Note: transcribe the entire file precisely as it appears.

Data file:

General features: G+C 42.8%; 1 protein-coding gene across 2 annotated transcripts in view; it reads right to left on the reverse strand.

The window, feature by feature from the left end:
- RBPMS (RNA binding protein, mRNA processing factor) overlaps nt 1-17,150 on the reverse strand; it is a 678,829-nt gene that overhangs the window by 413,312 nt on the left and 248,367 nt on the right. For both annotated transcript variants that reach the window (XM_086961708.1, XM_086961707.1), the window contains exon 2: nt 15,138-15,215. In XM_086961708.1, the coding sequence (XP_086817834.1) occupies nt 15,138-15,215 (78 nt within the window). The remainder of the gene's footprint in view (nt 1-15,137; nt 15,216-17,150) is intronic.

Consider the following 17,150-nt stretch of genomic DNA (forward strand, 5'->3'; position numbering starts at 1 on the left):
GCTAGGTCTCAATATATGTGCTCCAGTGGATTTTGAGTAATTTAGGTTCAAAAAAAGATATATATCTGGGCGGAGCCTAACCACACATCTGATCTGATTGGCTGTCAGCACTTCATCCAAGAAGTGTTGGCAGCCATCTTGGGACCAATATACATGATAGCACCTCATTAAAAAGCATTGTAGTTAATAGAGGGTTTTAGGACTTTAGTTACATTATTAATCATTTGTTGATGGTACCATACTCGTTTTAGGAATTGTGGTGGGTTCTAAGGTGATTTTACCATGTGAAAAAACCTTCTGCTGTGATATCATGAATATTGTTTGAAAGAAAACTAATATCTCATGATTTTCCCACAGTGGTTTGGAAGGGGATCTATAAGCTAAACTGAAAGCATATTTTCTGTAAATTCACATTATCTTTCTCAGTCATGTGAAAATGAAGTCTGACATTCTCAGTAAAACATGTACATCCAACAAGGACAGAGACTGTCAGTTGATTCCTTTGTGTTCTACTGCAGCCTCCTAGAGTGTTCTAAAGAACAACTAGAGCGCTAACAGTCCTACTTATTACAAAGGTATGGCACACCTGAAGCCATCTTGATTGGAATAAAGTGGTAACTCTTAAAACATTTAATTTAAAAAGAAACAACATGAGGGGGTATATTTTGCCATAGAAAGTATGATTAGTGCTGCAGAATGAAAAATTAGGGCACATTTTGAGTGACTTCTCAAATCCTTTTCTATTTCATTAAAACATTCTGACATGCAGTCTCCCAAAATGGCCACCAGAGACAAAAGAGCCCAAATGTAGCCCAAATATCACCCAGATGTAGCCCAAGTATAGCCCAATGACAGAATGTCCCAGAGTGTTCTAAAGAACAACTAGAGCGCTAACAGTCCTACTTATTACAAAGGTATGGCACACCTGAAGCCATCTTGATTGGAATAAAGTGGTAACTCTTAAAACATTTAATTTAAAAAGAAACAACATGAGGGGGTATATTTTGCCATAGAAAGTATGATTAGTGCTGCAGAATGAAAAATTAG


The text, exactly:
General features: G+C 42.8%; 1 protein-coding gene across 2 annotated transcripts in view; it reads right to left on the reverse strand.

The window, feature by feature from the left end:
- RBPMS (RNA binding protein, mRNA processing factor) overlaps nt 1-17,150 on the reverse strand; it is a 678,829-nt gene that overhangs the window by 413,312 nt on the left and 248,367 nt on the right. For both annotated transcript variants that reach the window (XM_086961708.1, XM_086961707.1), the window contains exon 2: nt 15,138-15,215. In XM_086961708.1, the coding sequence (XP_086817834.1) occupies nt 15,138-15,215 (78 nt within the window). The remainder of the gene's footprint in view (nt 1-15,137; nt 15,216-17,150) is intronic.

Consider the following 17,150-nt stretch of genomic DNA (forward strand, 5'->3'; position numbering starts at 1 on the left):
GCTAGGTCTCAATATATGTGCTCCAGTGGATTTTGAGTAATTTAGGTTCAAAAAAAGATATATATCTGGGCGGAGCCTAACCACACATCTGATCTGATTGGCTGTCAGCACTTCATCCAAGAAGTGTTGGCAGCCATCTTGGGACCAATATACATGATAGCACCTCATTAAAAAGCATTGTAGTTAATAGAGGGTTTTAGGACTTTAGTTACATTATTAATCATTTGTTGATGGTACCATACTCGTTTTAGGAATTGTGGTGGGTTCTAAGGTGATTTTACCATGTGAAAAAACCTTCTGCTGTGATATCATGAATATTGTTTGAAAGAAAACTAATATCTCATGATTTTCCCACAGTGGTTTGGAAGGGGATCTATAAGCTAAACTGAAAGCATATTTTCTGTAAATTCACATTATCTTTCTCAGTCATGTGAAAATGAAGTCTGACATTCTCAGTAAAACATGTACATCCAACAAGGACAGAGACTGTCAGTTGATTCCTTTGTGTTCTACTGCAGCCTCCTAGAGTGTTCTAAAGAACAACTAGAGCGCTAACAGTCCTACTTATTACAAAGGTATGGCACACCTGAAGCCATCTTGATTGGAATAAAGTGGTAACTCTTAAAACATTTAATTTAAAAAGAAACAACATGAGGGGGTATATTTTGCCATAGAAAGTATGATTAGTGCTGCAGAATGAAAAATTAGGGCACATTTTGAGTGACTTCTCAAATCCTTTTCTATTTCATTAAAACATTCTGACATGCAGTCTCCCAAAATGGCCACCAGAGACAAAAGAGCCCAAATGTAGCCCAAATATCACCCAGATGTAGCCCAAGTATAGCCCAATGACAGAATGTCCCAGAGTGTTCTAAAGAACAACTAGAGCGCTAACAGTCCTACTTATTACAAAGGTATGGCACACCTGAAGCCATCTTGATTGGAATAAAGTGGTAACTCTTAAAACATTTAATTTAAAAAGAAACAACATGAGGGGGTATATTTTGCCATAGAAAGTATGATTAGTGCTGCAGAATGAAAAATTAG